Inquiries in parliaments and under the Freedom of Information Act show the amount of secret text messages to find out the whereabouts of telephones and their owners. Police use the method in real time for arrests, while secret services create longer-term movement profiles with it.
“Silent SMS” are text messages whose reception is not indicated by the mobile phone. However, they generate a communication process that is logged by the telephone providers. With a court order, security authorities query this data record. Police and secret services are interested in the radio cells in which the phones are located. In this way, they obtain the location and a movement profile of the persons concerned.
For some years now, biannual inquiries to the German government have documented that the figures for “silent SMS” at the Federal Criminal Police Office (BKA) and the Federal Police are at a similar level. The highest value for both authorities together was in the first half of 2016 at around 138,000, the lowest in the first half of 2019 at around 26,000. Subsequently, the figures have more than doubled again, the Federal Ministry of the Interior announced last week.
Court ruling two years ago
A reason for the significant slump last year is not known, but it could be the consequences of a court ruling. Two years ago, the Federal Court of Justice declared the use of “silent SMS” and the collection of location data generated from it to be legal for the first time, thus taking the wind out of the sails of critics. The complaining lawyer, Lukas Theune, had argued that “silent SMS” could not be based on § 100a of the Code of Criminal Procedure, since the location data is not generated secretly by the users who are being tapped, but by the police.
However, this contradicts the principle that tapping telecommunications must be a passive process in Germany. The judges agreed with this, but ruled that a different paragraph can be applied. Since then, “silent SMS” may only be justified by § 100i, which also regulates the use of IMSI catchers. Like the “silent SMS”, IMSI catchers are used to determine the location of a mobile phone.
About 400 “silent SMS” per measure
It is striking that the Federal Police always send more “silent SMS” than the Federal Criminal Police. One reason could be that the method is popular especially for arrests. This was also explained by the Ministry of the Interior in North Rhine-Westphalia a few years ago in an answer to a parliamentary question by the Pirate Fraction. According to this, “silent SMS” are used there to determine in almost real time the whereabouts of persons who are wanted for arrest.
In fact, police “silent SMS” are used mainly in the 16 federal states. This is evidenced by some responses to Freedom of Information requests. According to this, the police authorities in Schleswig-Holstein alone send as many locating impulses as the Federal Criminal Police and the Federal Police together (2019: 112,354, 2018: 111,628). The secret text messages in Schleswig-Holstein were used in 271 measures in 2019. This means that around 400 “silent SMS” are sent per investigation.
High figures in Berlin, Hamburg and North Rhine-Westphalia
Not surprisingly, the figures are significantly higher in metropolitan areas such as Berlin and Hamburg, but also for North Rhine-Westphalia, Germany’s most populous state. In the capital, the police sent 336,569 “silent SMS” last year, and even 447,972 the year before. For Hamburg, the figures are lower, but at a similar level. In North Rhine-Westphalia they are only known until 2016, when around 179,000 “silent SMS” were sent. However, this was by far the lowest figure since 2007.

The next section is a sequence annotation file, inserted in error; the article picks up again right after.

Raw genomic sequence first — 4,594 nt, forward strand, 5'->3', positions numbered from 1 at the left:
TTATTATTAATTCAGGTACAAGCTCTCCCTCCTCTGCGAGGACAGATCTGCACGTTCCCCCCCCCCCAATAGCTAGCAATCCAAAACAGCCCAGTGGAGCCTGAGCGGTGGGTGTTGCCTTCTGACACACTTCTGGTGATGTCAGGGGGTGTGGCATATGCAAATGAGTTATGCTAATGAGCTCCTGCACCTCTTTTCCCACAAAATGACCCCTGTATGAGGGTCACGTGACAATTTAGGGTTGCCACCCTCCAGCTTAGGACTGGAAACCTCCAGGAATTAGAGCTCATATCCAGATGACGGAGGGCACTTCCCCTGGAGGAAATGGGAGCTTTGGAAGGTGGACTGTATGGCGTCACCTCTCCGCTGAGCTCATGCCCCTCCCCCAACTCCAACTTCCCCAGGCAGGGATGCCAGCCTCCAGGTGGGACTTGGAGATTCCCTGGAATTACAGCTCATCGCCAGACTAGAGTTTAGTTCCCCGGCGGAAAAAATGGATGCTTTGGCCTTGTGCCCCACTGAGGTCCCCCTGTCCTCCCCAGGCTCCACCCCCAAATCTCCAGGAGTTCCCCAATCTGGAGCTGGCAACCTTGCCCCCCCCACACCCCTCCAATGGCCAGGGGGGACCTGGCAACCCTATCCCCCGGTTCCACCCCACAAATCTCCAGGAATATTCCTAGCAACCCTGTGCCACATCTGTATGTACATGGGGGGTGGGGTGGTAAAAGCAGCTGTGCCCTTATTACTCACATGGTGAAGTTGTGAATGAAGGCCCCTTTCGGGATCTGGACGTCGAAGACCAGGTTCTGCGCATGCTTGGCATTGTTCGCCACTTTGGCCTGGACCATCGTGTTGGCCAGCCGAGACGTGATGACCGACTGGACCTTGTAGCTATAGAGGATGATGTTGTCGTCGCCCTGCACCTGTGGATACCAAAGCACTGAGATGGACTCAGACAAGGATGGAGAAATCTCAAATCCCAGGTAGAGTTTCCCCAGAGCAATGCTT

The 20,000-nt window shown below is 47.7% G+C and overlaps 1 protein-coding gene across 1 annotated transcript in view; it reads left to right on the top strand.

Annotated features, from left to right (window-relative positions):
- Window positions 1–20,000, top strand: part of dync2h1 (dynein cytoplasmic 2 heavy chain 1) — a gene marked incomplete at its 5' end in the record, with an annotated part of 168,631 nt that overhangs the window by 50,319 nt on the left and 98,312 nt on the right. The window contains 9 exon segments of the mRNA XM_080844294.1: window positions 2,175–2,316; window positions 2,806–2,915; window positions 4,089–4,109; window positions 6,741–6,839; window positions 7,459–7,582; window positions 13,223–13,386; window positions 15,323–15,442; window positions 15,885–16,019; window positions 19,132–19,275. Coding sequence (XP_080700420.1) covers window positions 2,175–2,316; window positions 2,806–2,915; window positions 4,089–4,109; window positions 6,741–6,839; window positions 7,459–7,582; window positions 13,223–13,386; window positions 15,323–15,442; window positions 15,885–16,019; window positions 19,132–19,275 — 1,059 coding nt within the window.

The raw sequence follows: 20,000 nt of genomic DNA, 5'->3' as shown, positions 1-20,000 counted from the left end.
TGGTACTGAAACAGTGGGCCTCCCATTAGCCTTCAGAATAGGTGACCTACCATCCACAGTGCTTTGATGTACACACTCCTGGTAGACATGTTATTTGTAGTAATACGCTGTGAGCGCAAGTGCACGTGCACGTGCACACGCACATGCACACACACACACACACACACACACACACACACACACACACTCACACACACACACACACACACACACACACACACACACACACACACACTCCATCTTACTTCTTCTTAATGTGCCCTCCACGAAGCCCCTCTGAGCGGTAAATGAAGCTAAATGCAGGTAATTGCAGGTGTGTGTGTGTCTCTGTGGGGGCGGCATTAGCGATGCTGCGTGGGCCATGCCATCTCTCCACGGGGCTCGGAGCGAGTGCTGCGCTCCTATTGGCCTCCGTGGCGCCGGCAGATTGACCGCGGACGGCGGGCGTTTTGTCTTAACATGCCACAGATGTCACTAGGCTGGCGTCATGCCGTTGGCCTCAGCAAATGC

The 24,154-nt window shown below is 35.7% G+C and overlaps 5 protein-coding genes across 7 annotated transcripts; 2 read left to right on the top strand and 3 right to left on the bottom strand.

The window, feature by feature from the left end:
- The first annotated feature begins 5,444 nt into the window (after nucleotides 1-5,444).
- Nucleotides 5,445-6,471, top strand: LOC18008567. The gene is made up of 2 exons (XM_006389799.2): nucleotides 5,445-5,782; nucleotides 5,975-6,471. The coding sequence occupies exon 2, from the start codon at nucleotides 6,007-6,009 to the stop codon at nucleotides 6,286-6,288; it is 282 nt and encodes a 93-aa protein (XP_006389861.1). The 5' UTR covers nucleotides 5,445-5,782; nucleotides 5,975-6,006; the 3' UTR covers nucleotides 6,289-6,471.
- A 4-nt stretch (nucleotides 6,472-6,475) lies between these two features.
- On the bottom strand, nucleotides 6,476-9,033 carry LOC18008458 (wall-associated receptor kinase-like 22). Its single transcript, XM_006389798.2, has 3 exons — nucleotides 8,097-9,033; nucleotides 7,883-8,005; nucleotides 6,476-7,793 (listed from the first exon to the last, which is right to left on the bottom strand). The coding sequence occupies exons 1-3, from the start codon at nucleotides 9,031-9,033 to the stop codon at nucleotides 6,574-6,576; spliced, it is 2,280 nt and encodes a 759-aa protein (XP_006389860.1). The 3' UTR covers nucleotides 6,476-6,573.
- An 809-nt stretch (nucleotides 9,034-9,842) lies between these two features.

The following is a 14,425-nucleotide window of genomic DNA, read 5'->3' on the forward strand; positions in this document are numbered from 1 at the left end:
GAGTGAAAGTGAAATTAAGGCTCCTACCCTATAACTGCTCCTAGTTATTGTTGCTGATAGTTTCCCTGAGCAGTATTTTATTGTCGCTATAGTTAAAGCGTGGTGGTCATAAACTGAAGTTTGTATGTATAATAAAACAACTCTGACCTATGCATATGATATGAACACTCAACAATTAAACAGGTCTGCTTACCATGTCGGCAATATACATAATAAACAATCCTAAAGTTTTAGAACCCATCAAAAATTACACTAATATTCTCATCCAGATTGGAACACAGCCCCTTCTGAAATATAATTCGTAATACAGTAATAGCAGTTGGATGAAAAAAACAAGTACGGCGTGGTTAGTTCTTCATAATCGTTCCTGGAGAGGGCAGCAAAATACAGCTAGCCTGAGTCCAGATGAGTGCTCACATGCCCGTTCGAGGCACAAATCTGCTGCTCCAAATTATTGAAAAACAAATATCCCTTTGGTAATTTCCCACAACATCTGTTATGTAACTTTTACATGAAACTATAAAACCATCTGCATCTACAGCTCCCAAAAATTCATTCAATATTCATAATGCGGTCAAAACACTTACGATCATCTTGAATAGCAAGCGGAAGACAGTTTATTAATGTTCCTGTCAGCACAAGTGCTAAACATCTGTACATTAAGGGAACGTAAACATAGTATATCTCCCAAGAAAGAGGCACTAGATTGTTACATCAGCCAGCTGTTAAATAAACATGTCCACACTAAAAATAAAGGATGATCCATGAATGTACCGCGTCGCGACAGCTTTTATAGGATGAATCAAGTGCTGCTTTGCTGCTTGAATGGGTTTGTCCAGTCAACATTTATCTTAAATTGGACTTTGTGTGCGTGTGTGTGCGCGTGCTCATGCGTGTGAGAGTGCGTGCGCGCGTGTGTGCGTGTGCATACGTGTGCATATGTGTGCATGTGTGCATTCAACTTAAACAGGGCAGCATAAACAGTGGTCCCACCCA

Some federal states have not responded to the Freedom of Information requests. All that is known, therefore, is that the police in Rhineland-Palatinate send around 100,000 silent text messages every year, and that Brandenburg is at the bottom of the league with around 20,000 and Mecklenburg-Western Pomerania with 2,682 (figure for 2018).
Much use by the Federal Secret Service
However, little is known about the extent to which the secret services in the federal states send “silent SMS”. Where the figures were communicated in answers to parliamentary questions, it is shown that the state offices for the protection of the constitution very rarely use this method. This is different, however, in the case of the Federal Office for the Protection of the Constitution (BfV), for which the figures of recent years document a steady increase in “silent SMS”.
The statistics reveal further anomalies. It is clear, for example, that peak values were reached in the years 2016 to 2018. It can be assumed that the domestic secret service of the Confederation uses “silent SMS” (in contrast to the police) for secret observation. Presumably there are also many more people targeted than by the police. For example, in order to determine whether a “dangerous person” is leaving his or her place of residence or the country, it is sufficient for the BfV to send an hourly or daily “silent SMS”.
Precisely because trends can be read from the half-yearly statistics, the Federal Ministry of the Interior has meanwhile classified the figures for the BfV as secret. The reason given for this is that the information is particularly in need of confidentiality, as “regular half-yearly replies […] can condense individual pieces of information into a comprehensive situational picture”.
Image: Silent SMS at Police in Berlin.